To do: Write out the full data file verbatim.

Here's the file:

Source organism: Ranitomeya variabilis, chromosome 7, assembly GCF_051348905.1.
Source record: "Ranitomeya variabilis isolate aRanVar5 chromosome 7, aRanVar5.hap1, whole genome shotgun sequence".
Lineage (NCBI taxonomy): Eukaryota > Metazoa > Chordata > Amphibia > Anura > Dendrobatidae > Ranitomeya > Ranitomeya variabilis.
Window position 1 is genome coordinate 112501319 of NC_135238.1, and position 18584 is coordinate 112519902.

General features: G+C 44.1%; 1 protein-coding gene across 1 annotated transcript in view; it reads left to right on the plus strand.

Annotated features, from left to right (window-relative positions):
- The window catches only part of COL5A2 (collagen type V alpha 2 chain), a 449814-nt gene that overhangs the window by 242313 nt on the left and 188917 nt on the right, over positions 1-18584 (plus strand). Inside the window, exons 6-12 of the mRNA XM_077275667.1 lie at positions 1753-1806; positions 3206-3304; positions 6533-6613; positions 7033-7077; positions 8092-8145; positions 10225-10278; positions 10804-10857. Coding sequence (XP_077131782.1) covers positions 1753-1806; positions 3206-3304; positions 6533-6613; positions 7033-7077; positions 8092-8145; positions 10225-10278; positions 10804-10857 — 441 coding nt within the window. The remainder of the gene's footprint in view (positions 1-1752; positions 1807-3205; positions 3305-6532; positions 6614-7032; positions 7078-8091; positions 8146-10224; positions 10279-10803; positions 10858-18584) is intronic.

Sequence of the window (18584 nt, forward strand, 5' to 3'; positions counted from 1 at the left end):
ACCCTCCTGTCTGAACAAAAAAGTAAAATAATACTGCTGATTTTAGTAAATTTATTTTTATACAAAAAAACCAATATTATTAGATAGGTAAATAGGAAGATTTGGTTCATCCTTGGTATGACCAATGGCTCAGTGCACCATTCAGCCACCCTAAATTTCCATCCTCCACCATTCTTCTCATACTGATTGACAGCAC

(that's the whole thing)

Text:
Source organism: Ranitomeya variabilis, chromosome 7, assembly GCF_051348905.1.
Source record: "Ranitomeya variabilis isolate aRanVar5 chromosome 7, aRanVar5.hap1, whole genome shotgun sequence".
Lineage (NCBI taxonomy): Eukaryota > Metazoa > Chordata > Amphibia > Anura > Dendrobatidae > Ranitomeya > Ranitomeya variabilis.
Window position 1 is genome coordinate 112501319 of NC_135238.1, and position 18584 is coordinate 112519902.

General features: G+C 44.1%; 1 protein-coding gene across 1 annotated transcript in view; it reads left to right on the plus strand.

Annotated features, from left to right (window-relative positions):
- The window catches only part of COL5A2 (collagen type V alpha 2 chain), a 449814-nt gene that overhangs the window by 242313 nt on the left and 188917 nt on the right, over positions 1-18584 (plus strand). Inside the window, exons 6-12 of the mRNA XM_077275667.1 lie at positions 1753-1806; positions 3206-3304; positions 6533-6613; positions 7033-7077; positions 8092-8145; positions 10225-10278; positions 10804-10857. Coding sequence (XP_077131782.1) covers positions 1753-1806; positions 3206-3304; positions 6533-6613; positions 7033-7077; positions 8092-8145; positions 10225-10278; positions 10804-10857 — 441 coding nt within the window. The remainder of the gene's footprint in view (positions 1-1752; positions 1807-3205; positions 3305-6532; positions 6614-7032; positions 7078-8091; positions 8146-10224; positions 10279-10803; positions 10858-18584) is intronic.

Sequence of the window (18584 nt, forward strand, 5' to 3'; positions counted from 1 at the left end):
ACCCTCCTGTCTGAACAAAAAAGTAAAATAATACTGCTGATTTTAGTAAATTTATTTTTATACAAAAAAACCAATATTATTAGATAGGTAAATAGGAAGATTTGGTTCATCCTTGGTATGACCAATGGCTCAGTGCACCATTCAGCCACCCTAAATTTCCATCCTCCACCATTCTTCTCATACTGATTGACAGCAC